Local Military News

The fight over a $100 million Parris Island wrongful death suit continues on appeal

“Number of leadership failures” in recruit’s death at trial for Parris Island officer

Colby Vokey, lead defense attorney for Lt. Col Joshua Kissoon, reads what U.S. Navy judge Capt. Charles Purnell said on Kissoon's involvement in recruit Raheel Siddiqui's death.
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Colby Vokey, lead defense attorney for Lt. Col Joshua Kissoon, reads what U.S. Navy judge Capt. Charles Purnell said on Kissoon's involvement in recruit Raheel Siddiqui's death.

The parents of a deceased Marine Corps Recruit Depot Parris Island trainee are appealing a federal judge’s seemingly reluctant dismissal of their $100 million wrongful death lawsuit against the military and government.

Their attorney, Shiraz Khan, filed the appeal Monday according to court records, less than two weeks after Senior U.S. District Judge Arthur J. Tarnow of Michgan’s Eastern District dismissed the case, which alleged negligence caused the March 2016 death of Raheel Siddiqui.

Siddiqui, a 20-year-old Muslim-American of Pakistani descent from Taylor, Mich., died after a three-story fall from his barracks on Parris Island. Shortly before the fall, he was hazed and struck in the face by then-senior drill instructor Joseph Felix, whom a military court later convicted of targeting Siddiqui and other Muslim recruits with abuse.

Siddiqui had earlier threatened to harm himself, according to a Marine Corps investigation, but recanted and was returned to training. Officials classified his death as a suicide, which his parents, Ghazala and Masood Siddiqui, dispute. They have requested that officials re-examine the incident and change the manner of death to “pending” or “undetermined.”

A Marine Corps investigation found Felix should not have been supervising Siddiqui’s platoon because Felix was already under investigation for hazing.

In his Nov. 27 order, Tarnow dismissed the Siddiqui family’s lawsuit despite “serious questions that remain” about the circumstances of Siddiqui’s death, according to court documents and previous reporting by The Island Packet and The Beaufort Gazette.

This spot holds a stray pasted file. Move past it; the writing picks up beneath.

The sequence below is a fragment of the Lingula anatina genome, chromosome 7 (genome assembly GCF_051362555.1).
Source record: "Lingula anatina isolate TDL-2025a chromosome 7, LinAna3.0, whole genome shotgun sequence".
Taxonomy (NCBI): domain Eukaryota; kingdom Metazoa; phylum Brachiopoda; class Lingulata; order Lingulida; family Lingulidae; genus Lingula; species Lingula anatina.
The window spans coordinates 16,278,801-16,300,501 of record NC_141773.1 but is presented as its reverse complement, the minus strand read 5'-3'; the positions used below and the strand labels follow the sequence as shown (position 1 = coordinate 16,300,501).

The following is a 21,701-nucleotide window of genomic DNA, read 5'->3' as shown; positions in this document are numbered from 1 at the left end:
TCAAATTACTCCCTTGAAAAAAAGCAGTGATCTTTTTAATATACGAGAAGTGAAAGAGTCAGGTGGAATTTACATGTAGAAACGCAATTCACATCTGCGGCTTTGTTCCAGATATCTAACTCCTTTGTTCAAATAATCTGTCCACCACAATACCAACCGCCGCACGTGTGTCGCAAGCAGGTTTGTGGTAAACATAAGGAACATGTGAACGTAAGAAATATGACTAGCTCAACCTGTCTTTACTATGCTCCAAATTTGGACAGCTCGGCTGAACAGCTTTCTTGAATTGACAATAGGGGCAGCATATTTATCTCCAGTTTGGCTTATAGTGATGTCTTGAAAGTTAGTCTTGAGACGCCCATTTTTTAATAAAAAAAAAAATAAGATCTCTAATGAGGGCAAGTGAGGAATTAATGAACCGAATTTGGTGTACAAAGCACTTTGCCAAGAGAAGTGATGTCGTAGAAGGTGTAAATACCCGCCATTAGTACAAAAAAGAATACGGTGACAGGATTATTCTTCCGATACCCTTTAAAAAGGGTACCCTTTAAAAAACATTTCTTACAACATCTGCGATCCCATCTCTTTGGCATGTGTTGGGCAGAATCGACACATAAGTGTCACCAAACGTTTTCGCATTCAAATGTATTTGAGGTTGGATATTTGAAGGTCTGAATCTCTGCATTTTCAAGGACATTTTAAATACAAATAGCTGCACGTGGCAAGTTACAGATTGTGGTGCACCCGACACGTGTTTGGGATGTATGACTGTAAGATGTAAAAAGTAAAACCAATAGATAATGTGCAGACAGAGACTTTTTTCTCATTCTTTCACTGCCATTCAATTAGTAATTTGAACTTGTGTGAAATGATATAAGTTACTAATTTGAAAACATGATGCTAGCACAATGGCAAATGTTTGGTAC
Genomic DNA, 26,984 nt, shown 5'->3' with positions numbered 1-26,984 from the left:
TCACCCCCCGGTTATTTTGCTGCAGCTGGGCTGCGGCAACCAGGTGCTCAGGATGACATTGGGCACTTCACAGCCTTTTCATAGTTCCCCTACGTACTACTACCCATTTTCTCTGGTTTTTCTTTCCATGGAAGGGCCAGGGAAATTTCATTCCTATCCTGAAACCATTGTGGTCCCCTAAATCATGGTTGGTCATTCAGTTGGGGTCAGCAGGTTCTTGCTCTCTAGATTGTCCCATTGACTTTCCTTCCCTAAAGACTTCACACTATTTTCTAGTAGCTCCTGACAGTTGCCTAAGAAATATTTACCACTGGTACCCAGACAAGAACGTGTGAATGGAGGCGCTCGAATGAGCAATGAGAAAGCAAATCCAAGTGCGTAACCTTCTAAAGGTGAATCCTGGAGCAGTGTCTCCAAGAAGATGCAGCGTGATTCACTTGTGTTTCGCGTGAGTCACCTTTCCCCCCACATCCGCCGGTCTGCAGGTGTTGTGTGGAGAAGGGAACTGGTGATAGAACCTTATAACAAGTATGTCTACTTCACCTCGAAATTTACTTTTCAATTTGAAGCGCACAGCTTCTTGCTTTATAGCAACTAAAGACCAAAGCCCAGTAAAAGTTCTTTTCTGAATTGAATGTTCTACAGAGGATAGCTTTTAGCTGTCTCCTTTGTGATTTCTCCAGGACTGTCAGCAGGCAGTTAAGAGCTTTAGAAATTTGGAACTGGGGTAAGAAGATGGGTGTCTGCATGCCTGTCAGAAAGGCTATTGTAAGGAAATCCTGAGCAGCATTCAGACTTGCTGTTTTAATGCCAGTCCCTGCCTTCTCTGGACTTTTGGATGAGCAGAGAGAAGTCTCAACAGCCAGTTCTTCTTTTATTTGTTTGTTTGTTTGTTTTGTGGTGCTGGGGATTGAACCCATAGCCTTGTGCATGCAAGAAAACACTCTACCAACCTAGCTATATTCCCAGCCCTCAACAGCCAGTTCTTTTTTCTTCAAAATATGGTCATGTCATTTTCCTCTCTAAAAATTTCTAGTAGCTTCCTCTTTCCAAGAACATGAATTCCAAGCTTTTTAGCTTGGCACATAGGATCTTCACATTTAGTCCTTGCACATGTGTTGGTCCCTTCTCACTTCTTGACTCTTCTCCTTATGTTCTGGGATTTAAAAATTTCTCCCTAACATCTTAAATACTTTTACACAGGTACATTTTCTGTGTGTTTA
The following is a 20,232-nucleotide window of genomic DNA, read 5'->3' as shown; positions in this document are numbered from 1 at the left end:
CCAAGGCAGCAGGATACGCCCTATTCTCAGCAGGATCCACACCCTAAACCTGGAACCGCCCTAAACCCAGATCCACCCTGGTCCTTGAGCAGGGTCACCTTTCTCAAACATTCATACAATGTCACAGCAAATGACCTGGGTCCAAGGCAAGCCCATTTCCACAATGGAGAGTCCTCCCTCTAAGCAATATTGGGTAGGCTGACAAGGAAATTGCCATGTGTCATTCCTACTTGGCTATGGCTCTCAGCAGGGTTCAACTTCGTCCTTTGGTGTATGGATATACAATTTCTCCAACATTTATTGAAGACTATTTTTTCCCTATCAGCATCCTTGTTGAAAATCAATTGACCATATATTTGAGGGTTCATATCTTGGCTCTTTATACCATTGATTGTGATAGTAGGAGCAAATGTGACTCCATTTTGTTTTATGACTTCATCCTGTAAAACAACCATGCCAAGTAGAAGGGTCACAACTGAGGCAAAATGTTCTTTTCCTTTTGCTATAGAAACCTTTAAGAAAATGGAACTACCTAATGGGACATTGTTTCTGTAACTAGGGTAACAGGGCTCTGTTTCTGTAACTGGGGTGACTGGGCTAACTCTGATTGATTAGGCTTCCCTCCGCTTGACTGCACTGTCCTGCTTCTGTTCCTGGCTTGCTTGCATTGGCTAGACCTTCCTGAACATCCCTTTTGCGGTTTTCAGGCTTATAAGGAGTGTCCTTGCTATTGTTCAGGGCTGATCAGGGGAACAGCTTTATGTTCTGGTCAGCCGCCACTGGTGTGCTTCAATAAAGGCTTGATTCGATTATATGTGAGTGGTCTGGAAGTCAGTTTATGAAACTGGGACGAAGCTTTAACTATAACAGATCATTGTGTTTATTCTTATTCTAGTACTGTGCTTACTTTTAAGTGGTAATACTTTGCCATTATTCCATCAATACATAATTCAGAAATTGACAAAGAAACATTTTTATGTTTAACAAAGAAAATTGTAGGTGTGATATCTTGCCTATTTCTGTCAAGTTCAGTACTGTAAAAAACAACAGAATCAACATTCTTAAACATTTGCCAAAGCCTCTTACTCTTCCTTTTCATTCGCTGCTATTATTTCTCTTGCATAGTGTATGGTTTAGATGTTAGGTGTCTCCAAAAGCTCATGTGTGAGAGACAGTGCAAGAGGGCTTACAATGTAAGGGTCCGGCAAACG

“Nevertheless, and despite strong reservations, the Court remains bound by Feres and its progeny (to dismiss the case),” Tarnow wrote, citing the Feres doctrine, the long-upheld but controversial legal precedent he used to justify his decision — the same doctrine he pointedly criticized in his order.

Feres, in essence, bars active-duty service members from suing the government for injuries incurred “incident to (military) service.”

Critics worry that its scope has been broadened too much, preventing some cases from being heard in court.

Cases involving alleged military medical malpractice have drawn recent attention in the media.

In November, Task & Purpose reported Army Sgt. 1st Class Richard Stayskal intends to file a lawsuit alleging military physicians failed to detect a mass in one of his lungs, despite it showing up on a January 2017 CT scan. Now he has terminal cancer. Still, he and his attorneys worry the case won’t go to trial because of Feres.

Navy Lt. Rebekah Daniel bled to death in a military hospital hours after childbirth in 2014, according to the Seattle Times. She was healthy and her pregnancy was low-risk. Since his wrongful-death case was dismissed, husband Walter Daniel and his attorney have petitioned the U.S. Supreme Court to amend Feres to allow service members to sue for medical malpractice.

In the Siddiqui case, Khan has argued that government negligence began while Siddiqui was being recruited, before he was an active-duty trainee. Khan argued that the Marine Corps pitched a golden opportunity to Siddiqui despite its awareness of and failure to address religious and ethnic hazing.

Khan could not be immediately reached for comment Wednesday morning.

In the wake of Siddiqui’s death, roughly 20 Marines — most of them drill instructors — faced courts martial, administrative discipline or general scrutiny.

While some were acquitted, Felix received a 10-year prison sentence and a dishonorable discharge.

His commanding officer, Lt. Col. Joshua Kissoon, later pleaded guilty to, among other things, dereliction of duty for failing to prevent Felix from supervising Siddiqui’s platoon while the drill instructor was already under investigation. The plea deal ended Kissoon’s career.

Khan’s appeal will be heard by the Sixth Circuit of the U.S. Court of Appeals, according to court documents.

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Wade Livingston covers the Lowcountry’s “DNA” — the people, places and vibes that make our home what it is — the military, stories of general interest and all things beautifully, humanly quirky. The New York Times, Esquire and Harvard’s Nieman Storyboard have cited his reporting and storytelling.
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